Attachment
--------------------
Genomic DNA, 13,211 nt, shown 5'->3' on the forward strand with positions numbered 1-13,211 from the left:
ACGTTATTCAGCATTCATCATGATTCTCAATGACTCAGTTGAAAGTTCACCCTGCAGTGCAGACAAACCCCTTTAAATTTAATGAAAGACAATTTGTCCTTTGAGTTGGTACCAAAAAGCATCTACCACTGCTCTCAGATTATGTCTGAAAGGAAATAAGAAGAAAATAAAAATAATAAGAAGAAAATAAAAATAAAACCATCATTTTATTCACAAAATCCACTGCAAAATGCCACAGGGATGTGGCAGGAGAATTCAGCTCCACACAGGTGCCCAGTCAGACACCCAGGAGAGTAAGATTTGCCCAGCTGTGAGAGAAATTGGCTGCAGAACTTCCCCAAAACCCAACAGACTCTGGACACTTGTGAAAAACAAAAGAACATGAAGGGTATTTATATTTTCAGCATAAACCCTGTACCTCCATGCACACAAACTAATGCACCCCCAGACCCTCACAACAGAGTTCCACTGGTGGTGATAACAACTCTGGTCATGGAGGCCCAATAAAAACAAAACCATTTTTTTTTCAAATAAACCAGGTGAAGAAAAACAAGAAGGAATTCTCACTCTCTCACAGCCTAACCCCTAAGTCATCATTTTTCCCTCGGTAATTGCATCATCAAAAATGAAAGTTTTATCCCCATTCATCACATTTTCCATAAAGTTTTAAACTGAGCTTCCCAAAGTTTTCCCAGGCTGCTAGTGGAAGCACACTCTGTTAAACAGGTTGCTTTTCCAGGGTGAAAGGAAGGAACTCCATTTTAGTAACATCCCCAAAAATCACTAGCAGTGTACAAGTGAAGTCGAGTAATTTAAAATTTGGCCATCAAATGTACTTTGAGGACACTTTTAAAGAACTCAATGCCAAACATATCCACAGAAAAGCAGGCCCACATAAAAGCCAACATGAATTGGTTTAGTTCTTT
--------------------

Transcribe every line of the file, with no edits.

Genomic DNA, 13,211 nt, shown 5'->3' on the forward strand with positions numbered 1-13,211 from the left:
ACGTTATTCAGCATTCATCATGATTCTCAATGACTCAGTTGAAAGTTCACCCTGCAGTGCAGACAAACCCCTTTAAATTTAATGAAAGACAATTTGTCCTTTGAGTTGGTACCAAAAAGCATCTACCACTGCTCTCAGATTATGTCTGAAAGGAAATAAGAAGAAAATAAAAATAATAAGAAGAAAATAAAAATAAAACCATCATTTTATTCACAAAATCCACTGCAAAATGCCACAGGGATGTGGCAGGAGAATTCAGCTCCACACAGGTGCCCAGTCAGACACCCAGGAGAGTAAGATTTGCCCAGCTGTGAGAGAAATTGGCTGCAGAACTTCCCCAAAACCCAACAGACTCTGGACACTTGTGAAAAACAAAAGAACATGAAGGGTATTTATATTTTCAGCATAAACCCTGTACCTCCATGCACACAAACTAATGCACCCCCAGACCCTCACAACAGAGTTCCACTGGTGGTGATAACAACTCTGGTCATGGAGGCCCAATAAAAACAAAACCATTTTTTTTTCAAATAAACCAGGTGAAGAAAAACAAGAAGGAATTCTCACTCTCTCACAGCCTAACCCCTAAGTCATCATTTTTCCCTCGGTAATTGCATCATCAAAAATGAAAGTTTTATCCCCATTCATCACATTTTCCATAAAGTTTTAAACTGAGCTTCCCAAAGTTTTCCCAGGCTGCTAGTGGAAGCACACTCTGTTAAACAGGTTGCTTTTCCAGGGTGAAAGGAAGGAACTCCATTTTAGTAACATCCCCAAAAATCACTAGCAGTGTACAAGTGAAGTCGAGTAATTTAAAATTTGGCCATCAAATGTACTTTGAGGACACTTTTAAAGAACTCAATGCCAAACATATCCACAGAAAAGCAGGCCCACATAAAAGCCAACATGAATTGGTTTAGTTCTTT